US8909576B2 - Neuromorphic event-driven neural computing architecture in a scalable neural network - Google Patents

Neuromorphic event-driven neural computing architecture in a scalable neural network Download PDF

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US8909576B2
US8909576B2 US13/235,341 US201113235341A US8909576B2 US 8909576 B2 US8909576 B2 US 8909576B2 US 201113235341 A US201113235341 A US 201113235341A US 8909576 B2 US8909576 B2 US 8909576B2
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event
spike
axon
neuron
events
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Filipp Akopyan
John V. Arthur
Rajit Manohar
Paul A. Merolla
Dharmendra S. Modha
Alyosha Molnar
William P. Risk, III
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Cornell University
International Business Machines Corp
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    • GPHYSICS
    • G06COMPUTING; CALCULATING; COUNTING
    • G06NCOMPUTER SYSTEMS BASED ON SPECIFIC COMPUTATIONAL MODELS
    • G06N3/00Computer systems based on biological models
    • G06N3/02Computer systems based on biological models using neural network models
    • G06N3/06Physical realisation, i.e. hardware implementation of neural networks, neurons or parts of neurons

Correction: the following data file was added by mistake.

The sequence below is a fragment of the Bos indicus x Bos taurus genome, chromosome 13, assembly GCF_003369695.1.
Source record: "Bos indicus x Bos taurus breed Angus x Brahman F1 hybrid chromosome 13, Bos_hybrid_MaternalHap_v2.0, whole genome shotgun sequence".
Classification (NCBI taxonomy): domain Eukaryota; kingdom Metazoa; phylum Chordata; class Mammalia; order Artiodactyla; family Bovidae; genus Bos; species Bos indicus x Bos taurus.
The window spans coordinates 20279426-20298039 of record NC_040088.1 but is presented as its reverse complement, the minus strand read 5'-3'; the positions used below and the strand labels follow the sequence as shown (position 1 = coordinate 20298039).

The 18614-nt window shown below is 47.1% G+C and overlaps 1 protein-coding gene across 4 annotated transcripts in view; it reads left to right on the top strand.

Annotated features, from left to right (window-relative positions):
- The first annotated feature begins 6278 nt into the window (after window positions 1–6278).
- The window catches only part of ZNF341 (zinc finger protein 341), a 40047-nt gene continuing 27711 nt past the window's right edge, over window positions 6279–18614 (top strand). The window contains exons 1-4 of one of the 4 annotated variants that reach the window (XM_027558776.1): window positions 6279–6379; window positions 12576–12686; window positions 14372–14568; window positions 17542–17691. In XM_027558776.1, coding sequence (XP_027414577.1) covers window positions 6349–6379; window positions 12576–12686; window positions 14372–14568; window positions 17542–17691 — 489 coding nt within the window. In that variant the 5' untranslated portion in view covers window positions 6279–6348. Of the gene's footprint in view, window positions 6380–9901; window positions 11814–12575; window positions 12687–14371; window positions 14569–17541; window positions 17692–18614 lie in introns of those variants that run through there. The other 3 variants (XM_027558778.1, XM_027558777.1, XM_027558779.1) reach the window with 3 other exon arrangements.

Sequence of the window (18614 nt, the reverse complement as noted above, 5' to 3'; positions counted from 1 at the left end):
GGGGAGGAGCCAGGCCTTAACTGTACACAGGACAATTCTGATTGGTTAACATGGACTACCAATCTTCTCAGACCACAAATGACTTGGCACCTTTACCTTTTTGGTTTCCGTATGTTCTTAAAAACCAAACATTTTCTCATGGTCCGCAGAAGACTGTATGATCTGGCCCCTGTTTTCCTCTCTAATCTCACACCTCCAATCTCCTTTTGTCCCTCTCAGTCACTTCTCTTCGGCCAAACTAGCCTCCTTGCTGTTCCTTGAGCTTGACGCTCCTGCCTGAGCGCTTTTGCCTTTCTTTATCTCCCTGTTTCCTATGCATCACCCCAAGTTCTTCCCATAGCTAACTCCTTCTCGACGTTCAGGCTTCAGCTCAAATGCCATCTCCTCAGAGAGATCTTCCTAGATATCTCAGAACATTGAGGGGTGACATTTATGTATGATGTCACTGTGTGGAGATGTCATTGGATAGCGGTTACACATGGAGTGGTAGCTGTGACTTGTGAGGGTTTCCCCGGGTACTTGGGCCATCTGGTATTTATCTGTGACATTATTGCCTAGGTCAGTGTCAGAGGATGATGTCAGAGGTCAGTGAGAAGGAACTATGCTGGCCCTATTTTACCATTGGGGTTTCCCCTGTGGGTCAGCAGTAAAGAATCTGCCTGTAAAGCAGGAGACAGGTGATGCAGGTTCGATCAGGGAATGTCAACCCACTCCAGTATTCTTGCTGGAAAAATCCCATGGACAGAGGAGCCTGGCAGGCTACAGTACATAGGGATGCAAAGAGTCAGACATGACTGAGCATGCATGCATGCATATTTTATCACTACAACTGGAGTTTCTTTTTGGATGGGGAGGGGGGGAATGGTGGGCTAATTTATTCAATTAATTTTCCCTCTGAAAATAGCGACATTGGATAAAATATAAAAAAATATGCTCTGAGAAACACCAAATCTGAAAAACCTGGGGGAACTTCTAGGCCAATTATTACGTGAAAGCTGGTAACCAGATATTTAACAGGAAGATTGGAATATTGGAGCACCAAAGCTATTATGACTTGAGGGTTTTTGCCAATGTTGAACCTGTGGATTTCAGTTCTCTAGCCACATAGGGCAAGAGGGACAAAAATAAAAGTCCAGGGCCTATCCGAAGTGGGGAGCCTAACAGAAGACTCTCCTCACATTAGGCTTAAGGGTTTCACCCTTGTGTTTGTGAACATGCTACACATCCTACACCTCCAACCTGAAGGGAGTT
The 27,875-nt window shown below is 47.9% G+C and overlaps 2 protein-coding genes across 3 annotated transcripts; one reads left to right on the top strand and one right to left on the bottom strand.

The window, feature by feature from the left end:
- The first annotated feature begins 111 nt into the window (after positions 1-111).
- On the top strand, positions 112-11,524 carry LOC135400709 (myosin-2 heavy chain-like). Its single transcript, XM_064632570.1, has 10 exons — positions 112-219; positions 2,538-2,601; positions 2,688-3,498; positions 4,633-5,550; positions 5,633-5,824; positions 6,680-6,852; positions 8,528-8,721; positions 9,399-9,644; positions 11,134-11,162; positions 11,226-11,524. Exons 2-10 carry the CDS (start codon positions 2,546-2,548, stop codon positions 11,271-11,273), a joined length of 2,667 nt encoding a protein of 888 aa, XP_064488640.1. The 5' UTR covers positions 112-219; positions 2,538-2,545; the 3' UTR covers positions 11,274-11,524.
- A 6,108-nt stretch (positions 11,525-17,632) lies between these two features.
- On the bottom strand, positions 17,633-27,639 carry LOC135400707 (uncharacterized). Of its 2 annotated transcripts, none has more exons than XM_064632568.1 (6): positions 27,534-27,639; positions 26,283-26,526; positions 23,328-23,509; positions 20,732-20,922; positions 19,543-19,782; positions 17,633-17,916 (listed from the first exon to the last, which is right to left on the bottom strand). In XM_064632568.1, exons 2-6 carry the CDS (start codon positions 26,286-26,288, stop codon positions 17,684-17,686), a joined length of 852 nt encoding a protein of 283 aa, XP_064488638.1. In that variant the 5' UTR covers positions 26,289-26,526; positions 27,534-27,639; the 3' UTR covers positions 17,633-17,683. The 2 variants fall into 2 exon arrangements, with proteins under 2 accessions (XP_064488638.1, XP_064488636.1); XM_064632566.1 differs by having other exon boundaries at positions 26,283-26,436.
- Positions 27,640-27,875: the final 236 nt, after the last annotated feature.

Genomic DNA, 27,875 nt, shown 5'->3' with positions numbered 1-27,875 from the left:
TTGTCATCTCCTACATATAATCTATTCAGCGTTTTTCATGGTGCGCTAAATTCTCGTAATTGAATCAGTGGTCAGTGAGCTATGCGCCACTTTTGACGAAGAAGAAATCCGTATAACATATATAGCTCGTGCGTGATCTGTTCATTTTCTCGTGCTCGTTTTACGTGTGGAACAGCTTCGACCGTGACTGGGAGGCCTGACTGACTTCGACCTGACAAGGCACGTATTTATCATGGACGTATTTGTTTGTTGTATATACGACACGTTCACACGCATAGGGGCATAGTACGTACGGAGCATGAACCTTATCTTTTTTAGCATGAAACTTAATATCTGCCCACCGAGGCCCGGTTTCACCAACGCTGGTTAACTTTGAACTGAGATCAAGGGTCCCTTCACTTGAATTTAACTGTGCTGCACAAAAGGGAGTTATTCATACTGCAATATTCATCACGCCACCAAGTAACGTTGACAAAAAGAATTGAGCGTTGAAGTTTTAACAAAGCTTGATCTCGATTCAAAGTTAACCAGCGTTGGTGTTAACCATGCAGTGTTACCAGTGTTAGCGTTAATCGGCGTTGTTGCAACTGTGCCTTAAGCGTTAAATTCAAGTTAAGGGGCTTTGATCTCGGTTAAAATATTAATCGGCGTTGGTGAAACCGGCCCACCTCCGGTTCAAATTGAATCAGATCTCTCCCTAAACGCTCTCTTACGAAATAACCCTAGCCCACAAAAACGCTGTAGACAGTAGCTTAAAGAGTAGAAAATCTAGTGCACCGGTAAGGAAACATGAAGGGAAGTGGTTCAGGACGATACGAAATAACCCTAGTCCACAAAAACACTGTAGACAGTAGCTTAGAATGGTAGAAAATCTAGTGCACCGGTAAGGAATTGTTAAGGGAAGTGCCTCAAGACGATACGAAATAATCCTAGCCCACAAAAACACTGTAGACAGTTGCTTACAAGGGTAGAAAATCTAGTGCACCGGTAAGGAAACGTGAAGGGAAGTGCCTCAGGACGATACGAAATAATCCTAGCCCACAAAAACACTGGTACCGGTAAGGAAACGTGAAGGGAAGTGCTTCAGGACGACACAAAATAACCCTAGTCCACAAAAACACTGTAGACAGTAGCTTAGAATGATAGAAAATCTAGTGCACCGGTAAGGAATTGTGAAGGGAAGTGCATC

• GPHYSICS
    • G06COMPUTING; CALCULATING; COUNTING
    • G06NCOMPUTER SYSTEMS BASED ON SPECIFIC COMPUTATIONAL MODELS
    • G06N3/00Computer systems based on biological models
    • G06N3/02Computer systems based on biological models using neural network models
    • G06N3/04Architectures, e.g. interconnection topology
    • GPHYSICS
    • G06COMPUTING; CALCULATING; COUNTING
    • G06NCOMPUTER SYSTEMS BASED ON SPECIFIC COMPUTATIONAL MODELS
    • G06N3/00Computer systems based on biological models
    • G06N3/02Computer systems based on biological models using neural network models
    • G06N3/04Architectures, e.g. interconnection topology
    • G06N3/049Temporal neural nets, e.g. delay elements, oscillating neurons, pulsed inputs
    • GPHYSICS
    • G06COMPUTING; CALCULATING; COUNTING
    • G06NCOMPUTER SYSTEMS BASED ON SPECIFIC COMPUTATIONAL MODELS